To Tobias Lear
Mount Vernon 11th Sepr 1797.
Your letter of the 8th instant was given to me yesterday by Mr Jno. Bassett.1
If you had intimated a wish to Lease my River Farm a month or two ago, all matters might, with ease, have been arranged before this; but as I had heard nothing in that time from the English Farmer who had been in Treaty for it, I had relinquished the idea of letting it next year, & in consequence, have engaged Stuart, Sown the principal part of my Winter Grain, and made all the necessary dispositions for the ensuing Season.2 I do not therefore, at this moment, see how they can be dispensed with. If upon further reflection, however, on the subject, and a consultation with Mr Anderson, the Measure can be gone into without involving difficulties which cannot be easily surmounted, you shall hear further from me on this subject, and learn more minutely the details of my Plan, and the conditions on which the Farm will be let; for these will be specific, and exacted from the Tenant whomsoever he may be.
If that Farm is not Rented next year, there is nearly a moral certainty (if I am alive) it will be so the year after: My object being, to reduce my income to a certainty; and to get relieved in my latter years (if I have any to pass) of the trouble & perplexities incident to such an estate as mine is, from the constitution of it.
Although nothing (except the Rent pr acre) is definitively fixed in my own mind relative to the precise terms on which I propose to lease my Farms, yet, to give you a more comprehensive view of my ideas in this respect, I enclose you a printed advertisement of them; published near two years since—my thoughts upon the subject at that period—and Mr Anderson’s sketch of a lease when application was made for River Farm by the Person before alluded to;3 that you may gather, from thence, the outlines of my views, and intention; but more particularly, that you might not be under a mistake with regard to the Fisheries (which have always been considered as distinct objects, although they might be united in the same lease)—the slipes of old field without the present fences—and the Woodland; not an acre of which will be suffered to be cleared for the purpose of cultivation—nor a stick carried off the premises for any purpose whatsoever; nor used thereon except in the manner, and for the purposes which are mentioned in one or more of the enclosed Papers.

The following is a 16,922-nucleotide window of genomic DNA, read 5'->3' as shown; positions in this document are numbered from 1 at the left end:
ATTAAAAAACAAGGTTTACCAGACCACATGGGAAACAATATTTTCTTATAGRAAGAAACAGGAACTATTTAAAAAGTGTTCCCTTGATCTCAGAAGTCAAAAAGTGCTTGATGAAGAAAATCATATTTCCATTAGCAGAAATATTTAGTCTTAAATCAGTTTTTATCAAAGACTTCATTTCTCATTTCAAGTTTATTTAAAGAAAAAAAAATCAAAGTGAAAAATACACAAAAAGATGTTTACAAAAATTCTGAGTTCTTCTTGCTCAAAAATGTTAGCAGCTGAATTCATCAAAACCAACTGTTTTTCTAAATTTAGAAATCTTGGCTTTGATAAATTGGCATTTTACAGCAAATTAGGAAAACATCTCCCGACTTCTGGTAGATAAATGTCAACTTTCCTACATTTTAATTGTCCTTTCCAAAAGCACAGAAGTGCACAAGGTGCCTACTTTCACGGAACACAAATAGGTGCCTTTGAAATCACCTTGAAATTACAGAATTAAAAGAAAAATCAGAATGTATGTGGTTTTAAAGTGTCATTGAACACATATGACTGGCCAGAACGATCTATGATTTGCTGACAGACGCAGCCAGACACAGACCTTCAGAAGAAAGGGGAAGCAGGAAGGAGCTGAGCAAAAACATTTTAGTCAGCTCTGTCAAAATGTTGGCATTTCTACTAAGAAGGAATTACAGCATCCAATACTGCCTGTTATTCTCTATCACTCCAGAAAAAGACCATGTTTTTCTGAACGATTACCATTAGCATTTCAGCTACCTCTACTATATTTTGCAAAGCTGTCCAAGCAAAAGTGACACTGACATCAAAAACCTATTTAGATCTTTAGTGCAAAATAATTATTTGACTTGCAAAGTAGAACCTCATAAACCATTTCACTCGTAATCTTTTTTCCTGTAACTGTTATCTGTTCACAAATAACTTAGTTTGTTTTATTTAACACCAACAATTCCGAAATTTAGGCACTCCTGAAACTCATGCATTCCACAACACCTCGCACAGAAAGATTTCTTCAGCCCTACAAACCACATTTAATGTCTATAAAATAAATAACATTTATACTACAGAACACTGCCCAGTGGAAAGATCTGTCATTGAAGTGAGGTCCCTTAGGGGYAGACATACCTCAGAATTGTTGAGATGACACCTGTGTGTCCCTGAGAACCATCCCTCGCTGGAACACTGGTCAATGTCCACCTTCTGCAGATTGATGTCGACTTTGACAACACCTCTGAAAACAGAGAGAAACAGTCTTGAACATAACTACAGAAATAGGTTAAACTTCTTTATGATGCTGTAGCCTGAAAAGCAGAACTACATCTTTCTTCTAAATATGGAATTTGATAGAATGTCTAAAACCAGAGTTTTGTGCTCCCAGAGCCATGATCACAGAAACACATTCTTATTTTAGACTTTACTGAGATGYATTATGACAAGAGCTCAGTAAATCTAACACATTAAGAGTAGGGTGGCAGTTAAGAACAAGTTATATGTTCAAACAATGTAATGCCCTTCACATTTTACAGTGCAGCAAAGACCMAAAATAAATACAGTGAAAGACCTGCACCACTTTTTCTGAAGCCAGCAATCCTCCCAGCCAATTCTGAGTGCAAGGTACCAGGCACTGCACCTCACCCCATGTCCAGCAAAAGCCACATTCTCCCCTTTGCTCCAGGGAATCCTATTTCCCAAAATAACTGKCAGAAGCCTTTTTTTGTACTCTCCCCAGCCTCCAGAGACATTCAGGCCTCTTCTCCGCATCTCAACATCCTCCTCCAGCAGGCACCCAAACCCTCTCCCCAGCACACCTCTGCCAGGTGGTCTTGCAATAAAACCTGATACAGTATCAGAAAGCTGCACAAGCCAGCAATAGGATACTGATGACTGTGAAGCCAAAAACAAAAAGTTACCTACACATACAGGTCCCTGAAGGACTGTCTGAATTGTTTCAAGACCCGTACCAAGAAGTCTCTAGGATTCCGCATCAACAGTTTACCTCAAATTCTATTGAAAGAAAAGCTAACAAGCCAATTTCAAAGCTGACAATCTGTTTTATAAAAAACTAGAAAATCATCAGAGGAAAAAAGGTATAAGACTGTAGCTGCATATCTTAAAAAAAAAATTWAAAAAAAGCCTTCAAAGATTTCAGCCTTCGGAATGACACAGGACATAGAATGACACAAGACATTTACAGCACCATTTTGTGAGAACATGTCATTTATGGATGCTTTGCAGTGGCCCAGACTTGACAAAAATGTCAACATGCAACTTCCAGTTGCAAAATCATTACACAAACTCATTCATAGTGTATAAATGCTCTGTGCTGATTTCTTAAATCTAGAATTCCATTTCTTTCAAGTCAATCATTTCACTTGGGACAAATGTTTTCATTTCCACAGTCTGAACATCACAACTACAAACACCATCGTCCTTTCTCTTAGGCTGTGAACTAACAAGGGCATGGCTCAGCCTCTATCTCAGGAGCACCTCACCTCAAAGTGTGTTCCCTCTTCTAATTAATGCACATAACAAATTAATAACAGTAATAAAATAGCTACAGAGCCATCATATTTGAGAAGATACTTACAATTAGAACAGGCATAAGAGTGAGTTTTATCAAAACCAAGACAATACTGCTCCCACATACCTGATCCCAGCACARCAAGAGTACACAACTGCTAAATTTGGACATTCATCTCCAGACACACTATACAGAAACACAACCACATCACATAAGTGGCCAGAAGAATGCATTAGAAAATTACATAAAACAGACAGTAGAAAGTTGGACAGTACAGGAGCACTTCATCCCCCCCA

After perusing the manuscript ones, I beg they may be returned by the Post, as I have no copy of either. With great esteem & regard I am—Dear Sir Your Affectionate Ser<vt>
ALS (letterpress copy), NN: Washington Papers.
1. John Bassett (1766–1826), a son of Burwell Bassett and the brother of Lear’s dead wife Fanny, was a lawyer living in Hanover County.
2. For reference to GW’s correspondence with Sir John Sinclair regarding the possibility of Sinclair’s leasing a farm at Mount Vernon, see GW to Sinclair, 15 July 1797, n.2, and Sinclair to GW, 19 July 1797.
3. GW’s manuscript copy of his advertisement of the sale not only of his Mount Vernon farms but also of his western lands on the Ohio, Great Kanawha, and Little Miami as well as in Kentucky is dated 1 Feb. 1796 and is in DLC:GW. James Anderson’s “sketch of a lease” has not been found.